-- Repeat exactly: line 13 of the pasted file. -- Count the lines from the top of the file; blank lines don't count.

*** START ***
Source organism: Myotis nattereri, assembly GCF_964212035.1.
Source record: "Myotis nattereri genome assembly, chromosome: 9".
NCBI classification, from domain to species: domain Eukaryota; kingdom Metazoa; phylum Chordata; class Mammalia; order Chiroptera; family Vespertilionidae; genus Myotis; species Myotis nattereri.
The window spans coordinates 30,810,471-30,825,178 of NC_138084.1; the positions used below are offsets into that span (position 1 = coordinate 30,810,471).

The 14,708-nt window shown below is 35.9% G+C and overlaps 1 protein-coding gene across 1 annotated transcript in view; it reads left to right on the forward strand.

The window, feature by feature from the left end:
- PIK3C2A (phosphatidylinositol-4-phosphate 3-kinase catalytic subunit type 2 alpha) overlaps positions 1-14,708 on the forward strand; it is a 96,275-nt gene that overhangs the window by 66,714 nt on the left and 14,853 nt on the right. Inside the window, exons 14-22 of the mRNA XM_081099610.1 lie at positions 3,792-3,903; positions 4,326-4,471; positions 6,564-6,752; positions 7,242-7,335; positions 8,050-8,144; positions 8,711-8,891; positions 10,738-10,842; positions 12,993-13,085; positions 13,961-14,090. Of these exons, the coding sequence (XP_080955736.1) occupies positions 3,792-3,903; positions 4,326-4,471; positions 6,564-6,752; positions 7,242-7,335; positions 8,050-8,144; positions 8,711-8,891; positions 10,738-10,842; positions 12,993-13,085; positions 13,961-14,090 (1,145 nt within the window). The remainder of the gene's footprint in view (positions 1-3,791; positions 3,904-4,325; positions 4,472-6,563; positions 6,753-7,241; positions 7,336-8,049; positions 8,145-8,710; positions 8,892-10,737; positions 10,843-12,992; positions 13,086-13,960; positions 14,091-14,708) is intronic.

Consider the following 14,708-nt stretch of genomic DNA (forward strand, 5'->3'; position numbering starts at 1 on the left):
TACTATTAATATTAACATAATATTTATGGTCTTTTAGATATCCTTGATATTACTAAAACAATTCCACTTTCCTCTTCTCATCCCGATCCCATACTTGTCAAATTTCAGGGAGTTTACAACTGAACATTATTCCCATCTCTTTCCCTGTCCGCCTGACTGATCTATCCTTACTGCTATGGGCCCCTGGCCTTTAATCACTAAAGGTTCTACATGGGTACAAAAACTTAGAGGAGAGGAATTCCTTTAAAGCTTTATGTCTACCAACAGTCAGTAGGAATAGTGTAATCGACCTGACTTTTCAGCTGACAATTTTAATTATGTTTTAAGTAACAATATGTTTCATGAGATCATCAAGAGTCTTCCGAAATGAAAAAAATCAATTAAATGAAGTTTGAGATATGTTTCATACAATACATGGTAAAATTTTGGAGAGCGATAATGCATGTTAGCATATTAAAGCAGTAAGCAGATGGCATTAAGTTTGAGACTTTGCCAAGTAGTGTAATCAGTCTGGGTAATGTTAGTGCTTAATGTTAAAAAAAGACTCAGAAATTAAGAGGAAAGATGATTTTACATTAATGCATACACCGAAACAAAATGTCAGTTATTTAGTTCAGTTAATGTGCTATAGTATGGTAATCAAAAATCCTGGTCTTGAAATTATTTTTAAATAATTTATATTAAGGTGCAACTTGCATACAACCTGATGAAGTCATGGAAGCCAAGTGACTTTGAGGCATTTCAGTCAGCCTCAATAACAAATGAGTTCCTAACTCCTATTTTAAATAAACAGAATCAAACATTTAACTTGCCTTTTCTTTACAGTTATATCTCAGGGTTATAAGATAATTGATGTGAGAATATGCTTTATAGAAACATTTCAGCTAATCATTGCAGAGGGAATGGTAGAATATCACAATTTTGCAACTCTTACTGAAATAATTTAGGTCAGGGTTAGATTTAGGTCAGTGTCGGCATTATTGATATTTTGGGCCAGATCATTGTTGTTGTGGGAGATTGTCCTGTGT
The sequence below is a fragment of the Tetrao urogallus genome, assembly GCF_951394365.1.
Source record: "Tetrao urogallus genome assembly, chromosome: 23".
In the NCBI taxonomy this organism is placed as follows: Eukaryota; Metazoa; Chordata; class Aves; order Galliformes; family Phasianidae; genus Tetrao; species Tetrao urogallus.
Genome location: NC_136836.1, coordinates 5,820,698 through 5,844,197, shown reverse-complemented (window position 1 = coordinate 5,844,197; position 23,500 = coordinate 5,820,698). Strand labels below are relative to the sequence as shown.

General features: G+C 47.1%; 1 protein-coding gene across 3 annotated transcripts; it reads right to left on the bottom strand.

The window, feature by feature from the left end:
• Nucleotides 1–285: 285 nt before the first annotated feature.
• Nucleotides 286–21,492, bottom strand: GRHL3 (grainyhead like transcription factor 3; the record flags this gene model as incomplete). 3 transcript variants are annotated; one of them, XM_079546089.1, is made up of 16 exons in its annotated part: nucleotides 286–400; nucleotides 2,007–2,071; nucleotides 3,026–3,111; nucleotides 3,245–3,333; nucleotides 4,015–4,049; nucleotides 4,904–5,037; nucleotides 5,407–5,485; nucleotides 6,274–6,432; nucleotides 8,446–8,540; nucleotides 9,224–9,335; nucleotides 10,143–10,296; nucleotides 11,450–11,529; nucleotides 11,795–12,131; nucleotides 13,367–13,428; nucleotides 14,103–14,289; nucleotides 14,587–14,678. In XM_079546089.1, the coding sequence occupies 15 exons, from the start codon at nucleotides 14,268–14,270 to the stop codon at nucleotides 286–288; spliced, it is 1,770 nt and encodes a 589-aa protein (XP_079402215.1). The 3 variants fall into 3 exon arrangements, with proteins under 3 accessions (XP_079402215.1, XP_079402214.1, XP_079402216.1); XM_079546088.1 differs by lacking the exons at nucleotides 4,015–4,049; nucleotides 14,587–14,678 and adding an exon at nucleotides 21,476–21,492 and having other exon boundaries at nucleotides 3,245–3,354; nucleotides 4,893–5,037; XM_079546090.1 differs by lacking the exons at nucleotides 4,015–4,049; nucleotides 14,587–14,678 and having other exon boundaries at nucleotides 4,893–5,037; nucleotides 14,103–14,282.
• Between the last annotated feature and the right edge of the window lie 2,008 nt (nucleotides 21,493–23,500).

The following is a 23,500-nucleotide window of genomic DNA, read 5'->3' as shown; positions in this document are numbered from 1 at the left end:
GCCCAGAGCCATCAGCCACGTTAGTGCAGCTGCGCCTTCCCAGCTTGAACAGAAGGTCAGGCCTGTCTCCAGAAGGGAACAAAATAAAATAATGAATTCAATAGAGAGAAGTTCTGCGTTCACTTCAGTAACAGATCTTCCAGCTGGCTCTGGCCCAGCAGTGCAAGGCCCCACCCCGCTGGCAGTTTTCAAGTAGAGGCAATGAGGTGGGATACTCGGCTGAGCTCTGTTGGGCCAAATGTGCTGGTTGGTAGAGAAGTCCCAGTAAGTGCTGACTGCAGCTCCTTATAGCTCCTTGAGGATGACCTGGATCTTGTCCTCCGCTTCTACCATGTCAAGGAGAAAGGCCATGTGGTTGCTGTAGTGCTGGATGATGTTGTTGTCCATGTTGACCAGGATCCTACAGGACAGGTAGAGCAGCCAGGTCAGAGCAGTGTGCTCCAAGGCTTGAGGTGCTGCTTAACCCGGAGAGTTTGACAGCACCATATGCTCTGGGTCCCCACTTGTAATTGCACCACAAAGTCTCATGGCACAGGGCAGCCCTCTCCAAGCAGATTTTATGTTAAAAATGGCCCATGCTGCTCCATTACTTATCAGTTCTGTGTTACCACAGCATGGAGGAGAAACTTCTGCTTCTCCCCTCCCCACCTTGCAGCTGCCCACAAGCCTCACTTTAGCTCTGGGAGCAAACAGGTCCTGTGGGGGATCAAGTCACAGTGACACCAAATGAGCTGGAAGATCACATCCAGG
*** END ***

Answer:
Genome location: NC_136836.1, coordinates 5,820,698 through 5,844,197, shown reverse-complemented (window position 1 = coordinate 5,844,197; position 23,500 = coordinate 5,820,698). Strand labels below are relative to the sequence as shown.